West Penn Power Co. has agreed to drop its appeal of a $109 million verdict in the death of a woman who was fatally burned by a falling power line in front of her two young daughters and will pay $105 million instead, as well as inspect its lines for the kind of dangerous splices that caused the deadly line failure in 2009.
A West Penn spokesman has confirmed the proposed settlement, which was announced Wednesday by Shanin Specter, the Philadelphia attorney representing the family of 39-year-old Carrie Goretzka.
An Allegheny County jury in December found West Penn workers didn’t properly splice a power line over Goretzka’s backyard in Irwin, causing it to fall on her while her daughters and mother-in-law looked on helplessly.
“This is West Penn saying the jury got it right,” Specter told The Associated Press in explaining the settlement. “That’s very gratifying.”
Goretzka, 39, was killed when she went outside to make a cellphone call when she saw a backyard tree burning because the line had again overheated, cutting power to her house in June 2009. Michael Goretzka, her husband, testified at her wrongful death trial in December, that he had complained about the line failing at least twice before and the jury agreed those failures were caused by West Penn technicians who didn’t properly clean the power lines with a wire brush before splicing them, which prompted rust that caused the splice to overheat and fail.
Goretzka’s mother-in-law tried to help, but was burned in the process and watched Goretzka suffer for more than 20 minutes while waiting for crews to turn off the power. Goretzka died three days later after her badly burned arm was amputated in an effort to save her life.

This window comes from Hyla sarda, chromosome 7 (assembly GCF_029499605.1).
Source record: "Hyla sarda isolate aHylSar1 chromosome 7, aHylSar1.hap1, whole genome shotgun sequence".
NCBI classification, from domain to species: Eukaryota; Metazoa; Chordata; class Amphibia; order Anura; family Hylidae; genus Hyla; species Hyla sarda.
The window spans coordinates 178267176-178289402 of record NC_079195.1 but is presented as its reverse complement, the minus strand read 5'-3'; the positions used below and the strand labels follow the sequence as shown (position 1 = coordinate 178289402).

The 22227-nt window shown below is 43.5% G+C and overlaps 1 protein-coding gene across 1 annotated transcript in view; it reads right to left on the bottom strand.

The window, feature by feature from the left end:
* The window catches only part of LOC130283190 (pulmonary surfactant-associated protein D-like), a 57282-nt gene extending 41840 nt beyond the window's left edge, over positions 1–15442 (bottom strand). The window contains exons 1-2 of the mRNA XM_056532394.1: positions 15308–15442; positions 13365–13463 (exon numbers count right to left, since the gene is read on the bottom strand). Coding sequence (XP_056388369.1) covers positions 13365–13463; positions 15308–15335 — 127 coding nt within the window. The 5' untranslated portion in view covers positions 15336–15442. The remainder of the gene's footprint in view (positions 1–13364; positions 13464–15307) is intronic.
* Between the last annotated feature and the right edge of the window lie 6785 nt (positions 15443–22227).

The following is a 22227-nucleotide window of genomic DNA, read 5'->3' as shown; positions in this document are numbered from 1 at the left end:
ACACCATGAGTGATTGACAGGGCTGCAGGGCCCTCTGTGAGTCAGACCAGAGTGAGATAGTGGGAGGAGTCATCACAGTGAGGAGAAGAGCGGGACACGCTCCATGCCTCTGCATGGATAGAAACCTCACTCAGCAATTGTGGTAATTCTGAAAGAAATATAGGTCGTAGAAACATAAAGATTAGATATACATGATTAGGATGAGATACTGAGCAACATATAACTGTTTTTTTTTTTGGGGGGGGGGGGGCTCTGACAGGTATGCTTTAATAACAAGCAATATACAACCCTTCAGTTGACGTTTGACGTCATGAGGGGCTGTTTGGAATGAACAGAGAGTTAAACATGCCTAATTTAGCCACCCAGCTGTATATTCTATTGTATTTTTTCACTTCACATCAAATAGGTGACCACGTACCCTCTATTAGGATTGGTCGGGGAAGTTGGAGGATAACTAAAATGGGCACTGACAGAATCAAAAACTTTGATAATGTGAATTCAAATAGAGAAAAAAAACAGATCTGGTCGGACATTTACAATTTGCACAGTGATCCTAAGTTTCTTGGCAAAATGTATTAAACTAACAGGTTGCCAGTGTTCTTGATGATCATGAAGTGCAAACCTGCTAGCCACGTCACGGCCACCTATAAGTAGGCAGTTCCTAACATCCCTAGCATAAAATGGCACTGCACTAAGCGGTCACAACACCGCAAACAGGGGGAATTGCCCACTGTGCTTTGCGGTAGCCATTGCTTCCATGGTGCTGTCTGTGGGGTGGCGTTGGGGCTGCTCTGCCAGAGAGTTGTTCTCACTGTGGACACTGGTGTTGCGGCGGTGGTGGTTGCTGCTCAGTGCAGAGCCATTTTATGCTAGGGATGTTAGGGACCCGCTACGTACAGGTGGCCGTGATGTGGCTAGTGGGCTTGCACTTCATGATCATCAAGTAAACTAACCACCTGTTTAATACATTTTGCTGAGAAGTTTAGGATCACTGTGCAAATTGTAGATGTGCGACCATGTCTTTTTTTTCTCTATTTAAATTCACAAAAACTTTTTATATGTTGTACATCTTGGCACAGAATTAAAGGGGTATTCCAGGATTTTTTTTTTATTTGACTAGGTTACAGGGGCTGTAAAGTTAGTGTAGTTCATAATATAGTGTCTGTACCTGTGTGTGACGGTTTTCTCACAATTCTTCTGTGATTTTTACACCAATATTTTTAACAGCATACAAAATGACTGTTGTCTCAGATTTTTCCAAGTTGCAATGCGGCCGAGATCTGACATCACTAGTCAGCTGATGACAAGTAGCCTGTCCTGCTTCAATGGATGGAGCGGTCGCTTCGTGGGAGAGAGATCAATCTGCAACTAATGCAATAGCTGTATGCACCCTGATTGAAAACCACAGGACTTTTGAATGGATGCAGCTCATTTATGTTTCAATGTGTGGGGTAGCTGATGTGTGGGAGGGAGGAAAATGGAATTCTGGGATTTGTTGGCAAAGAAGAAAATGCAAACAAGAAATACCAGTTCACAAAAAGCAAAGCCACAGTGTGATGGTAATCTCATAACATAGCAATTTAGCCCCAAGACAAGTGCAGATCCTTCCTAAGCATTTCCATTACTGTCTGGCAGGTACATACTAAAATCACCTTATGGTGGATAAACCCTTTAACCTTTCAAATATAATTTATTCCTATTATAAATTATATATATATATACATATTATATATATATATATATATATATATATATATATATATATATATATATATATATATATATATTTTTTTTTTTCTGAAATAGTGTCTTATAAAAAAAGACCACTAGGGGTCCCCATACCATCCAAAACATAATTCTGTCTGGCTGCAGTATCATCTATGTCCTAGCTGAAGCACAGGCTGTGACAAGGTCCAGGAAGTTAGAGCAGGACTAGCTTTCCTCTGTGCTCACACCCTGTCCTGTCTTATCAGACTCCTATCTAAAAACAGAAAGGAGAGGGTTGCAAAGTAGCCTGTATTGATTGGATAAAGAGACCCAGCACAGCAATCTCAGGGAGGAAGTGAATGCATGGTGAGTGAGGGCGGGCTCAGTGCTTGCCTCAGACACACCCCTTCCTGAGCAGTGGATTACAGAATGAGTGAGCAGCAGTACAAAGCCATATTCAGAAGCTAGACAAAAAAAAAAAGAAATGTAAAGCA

The wrongful death settlement comes a week after West Penn settled a related enforcement action by the Pennsylvania Public Utility Commission.
That agreement includes an $86,000 fine and requires West Penn to retrain its workers about how to splice power lines and to inspect any current splices for potential problems. The commission still must finalize the agreement, and an Allegheny County judge must still approve the $105 million lawsuit settlement.
Specter said the settlement amount is $4 million less than the jury’s verdict because “we had to give West Penn a little bit of an incentive to resolve the case, but just a little bit.”
West Penn spokesman Scott Surgeoner confirmed the proposed deal but said the company would have no other comment.
Specter said the remedial actions being taken by West Penn are at least as important as the money Goretzka’s family will receive.
“I don’t need to represent another family that loses another loved one like this. I’d rather turn my attention to preventing it. It’s regrettable to me that it took Carrie Goretzka’s death and it took our lawsuit and our verdict and the PUC to get these changes made,” Specter said.
“It should have happened a long time ago by the utility on its own and, if not by the utility by the PUC on its own,” Specter said. “They should be proactive. They shouldn’t be reactive.”
PUC press secretary Jennifer Kocher said the agency’s goal “is not necessarily a monetary penalty, we try to get the remedial actions that we can.”
The PUC in June accused West Penn of not properly maintaining the Goretka power line, and others similarly spliced, but that happened only after Specter’s firm turned over evidence uncovered while investigating the Goretzka case.
Specter said in a letter sent to the PUC in January 2012 that West Penn maintenance workers gave sworn statements that they were trained to clean power lines with knives and other tools instead of wire brushes which – Specter and the power line’s manufacturer contend – was the only way to keep the spliced lines from failing.
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